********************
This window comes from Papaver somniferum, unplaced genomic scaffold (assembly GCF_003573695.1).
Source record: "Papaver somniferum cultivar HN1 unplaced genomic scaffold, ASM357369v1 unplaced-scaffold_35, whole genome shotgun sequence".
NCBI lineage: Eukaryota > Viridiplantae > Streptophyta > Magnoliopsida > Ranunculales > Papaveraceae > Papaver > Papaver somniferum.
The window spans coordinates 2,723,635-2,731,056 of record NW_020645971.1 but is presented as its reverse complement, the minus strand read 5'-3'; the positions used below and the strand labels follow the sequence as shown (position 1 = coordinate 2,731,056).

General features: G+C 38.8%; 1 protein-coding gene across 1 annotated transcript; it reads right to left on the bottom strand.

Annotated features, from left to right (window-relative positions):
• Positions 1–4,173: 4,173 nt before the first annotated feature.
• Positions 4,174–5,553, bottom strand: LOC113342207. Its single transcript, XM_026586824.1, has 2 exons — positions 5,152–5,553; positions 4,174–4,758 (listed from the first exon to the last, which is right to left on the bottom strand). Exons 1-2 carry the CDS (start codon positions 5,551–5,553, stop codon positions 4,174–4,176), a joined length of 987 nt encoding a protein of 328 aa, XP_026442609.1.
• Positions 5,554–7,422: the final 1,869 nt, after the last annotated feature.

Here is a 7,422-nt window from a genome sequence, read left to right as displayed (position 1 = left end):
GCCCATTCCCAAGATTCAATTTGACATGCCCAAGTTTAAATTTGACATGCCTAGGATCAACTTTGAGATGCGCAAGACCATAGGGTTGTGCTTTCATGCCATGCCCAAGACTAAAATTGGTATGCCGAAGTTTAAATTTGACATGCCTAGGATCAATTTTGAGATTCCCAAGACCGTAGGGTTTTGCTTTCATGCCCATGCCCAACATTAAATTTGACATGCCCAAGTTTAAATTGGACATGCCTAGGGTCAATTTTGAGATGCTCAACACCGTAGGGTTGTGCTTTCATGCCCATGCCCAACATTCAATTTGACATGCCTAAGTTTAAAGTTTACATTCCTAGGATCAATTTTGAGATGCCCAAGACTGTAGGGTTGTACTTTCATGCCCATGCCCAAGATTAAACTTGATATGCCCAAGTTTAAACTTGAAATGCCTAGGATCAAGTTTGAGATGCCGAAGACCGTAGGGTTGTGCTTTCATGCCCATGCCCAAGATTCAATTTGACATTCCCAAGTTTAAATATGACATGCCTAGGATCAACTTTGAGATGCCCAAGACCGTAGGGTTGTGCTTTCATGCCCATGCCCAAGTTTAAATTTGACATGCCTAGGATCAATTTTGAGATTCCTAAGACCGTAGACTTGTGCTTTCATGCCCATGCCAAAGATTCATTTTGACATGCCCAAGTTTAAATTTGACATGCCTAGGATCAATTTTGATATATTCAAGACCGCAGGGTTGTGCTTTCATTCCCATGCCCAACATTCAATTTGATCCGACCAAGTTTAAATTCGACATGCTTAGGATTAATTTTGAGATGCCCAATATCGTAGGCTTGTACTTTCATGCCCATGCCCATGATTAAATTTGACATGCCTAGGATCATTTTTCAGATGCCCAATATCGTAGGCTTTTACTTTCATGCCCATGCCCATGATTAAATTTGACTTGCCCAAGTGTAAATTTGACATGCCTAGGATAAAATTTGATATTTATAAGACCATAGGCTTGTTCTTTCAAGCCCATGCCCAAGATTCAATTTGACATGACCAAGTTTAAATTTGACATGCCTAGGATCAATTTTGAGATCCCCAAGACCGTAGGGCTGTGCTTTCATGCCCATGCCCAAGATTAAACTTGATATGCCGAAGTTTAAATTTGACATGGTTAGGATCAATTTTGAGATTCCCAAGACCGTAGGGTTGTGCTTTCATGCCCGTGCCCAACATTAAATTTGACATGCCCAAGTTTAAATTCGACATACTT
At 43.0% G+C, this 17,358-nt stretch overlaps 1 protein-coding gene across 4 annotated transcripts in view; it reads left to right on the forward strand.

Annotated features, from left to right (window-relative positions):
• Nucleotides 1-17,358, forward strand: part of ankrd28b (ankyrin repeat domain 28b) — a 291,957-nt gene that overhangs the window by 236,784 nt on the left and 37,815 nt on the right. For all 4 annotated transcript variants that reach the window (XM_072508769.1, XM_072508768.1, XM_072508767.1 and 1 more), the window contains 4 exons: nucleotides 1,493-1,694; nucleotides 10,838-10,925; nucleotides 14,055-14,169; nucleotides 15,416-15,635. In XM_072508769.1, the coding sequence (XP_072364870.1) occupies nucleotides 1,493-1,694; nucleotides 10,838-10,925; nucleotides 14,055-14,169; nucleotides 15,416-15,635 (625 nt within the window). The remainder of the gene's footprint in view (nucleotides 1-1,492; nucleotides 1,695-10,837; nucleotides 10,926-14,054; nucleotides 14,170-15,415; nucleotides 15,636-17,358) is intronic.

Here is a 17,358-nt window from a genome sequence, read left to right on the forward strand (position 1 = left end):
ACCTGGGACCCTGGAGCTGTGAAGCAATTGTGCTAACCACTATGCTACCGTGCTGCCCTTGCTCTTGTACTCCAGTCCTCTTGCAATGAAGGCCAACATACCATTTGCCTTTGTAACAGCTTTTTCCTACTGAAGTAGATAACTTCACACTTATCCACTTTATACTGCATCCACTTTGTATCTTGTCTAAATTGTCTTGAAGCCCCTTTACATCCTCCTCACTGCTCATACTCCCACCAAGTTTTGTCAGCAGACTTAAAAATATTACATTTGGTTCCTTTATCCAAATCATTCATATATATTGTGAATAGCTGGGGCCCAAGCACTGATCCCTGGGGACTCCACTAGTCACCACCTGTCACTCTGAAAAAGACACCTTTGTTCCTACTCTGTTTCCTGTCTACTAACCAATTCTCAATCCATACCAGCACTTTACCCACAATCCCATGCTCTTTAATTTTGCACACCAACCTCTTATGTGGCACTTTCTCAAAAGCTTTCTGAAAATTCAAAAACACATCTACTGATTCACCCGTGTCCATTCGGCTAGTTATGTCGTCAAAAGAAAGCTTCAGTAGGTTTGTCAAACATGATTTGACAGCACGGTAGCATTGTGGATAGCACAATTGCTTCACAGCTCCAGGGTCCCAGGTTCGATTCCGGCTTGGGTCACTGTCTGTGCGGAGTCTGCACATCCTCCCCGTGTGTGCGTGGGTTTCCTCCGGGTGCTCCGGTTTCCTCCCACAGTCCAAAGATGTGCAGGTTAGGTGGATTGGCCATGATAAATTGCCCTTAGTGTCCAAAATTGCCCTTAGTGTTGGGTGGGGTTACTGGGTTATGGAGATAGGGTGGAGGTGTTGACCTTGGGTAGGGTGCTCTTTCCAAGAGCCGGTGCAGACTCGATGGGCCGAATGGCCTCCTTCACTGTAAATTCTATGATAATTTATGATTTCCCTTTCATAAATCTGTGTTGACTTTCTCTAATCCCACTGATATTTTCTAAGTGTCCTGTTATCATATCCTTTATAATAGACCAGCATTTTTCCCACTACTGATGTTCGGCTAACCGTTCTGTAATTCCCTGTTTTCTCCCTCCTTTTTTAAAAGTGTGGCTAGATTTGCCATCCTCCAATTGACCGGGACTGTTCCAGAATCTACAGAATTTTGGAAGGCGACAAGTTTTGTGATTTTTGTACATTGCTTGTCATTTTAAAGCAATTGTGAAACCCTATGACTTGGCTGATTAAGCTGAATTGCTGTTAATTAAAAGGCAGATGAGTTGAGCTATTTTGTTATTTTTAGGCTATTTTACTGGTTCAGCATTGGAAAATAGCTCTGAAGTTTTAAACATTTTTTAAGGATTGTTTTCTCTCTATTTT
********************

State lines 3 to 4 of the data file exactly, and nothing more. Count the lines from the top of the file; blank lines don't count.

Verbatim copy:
NCBI lineage: Eukaryota > Viridiplantae > Streptophyta > Magnoliopsida > Ranunculales > Papaveraceae > Papaver > Papaver somniferum.
The window spans coordinates 2,723,635-2,731,056 of record NW_020645971.1 but is presented as its reverse complement, the minus strand read 5'-3'; the positions used below and the strand labels follow the sequence as shown (position 1 = coordinate 2,731,056).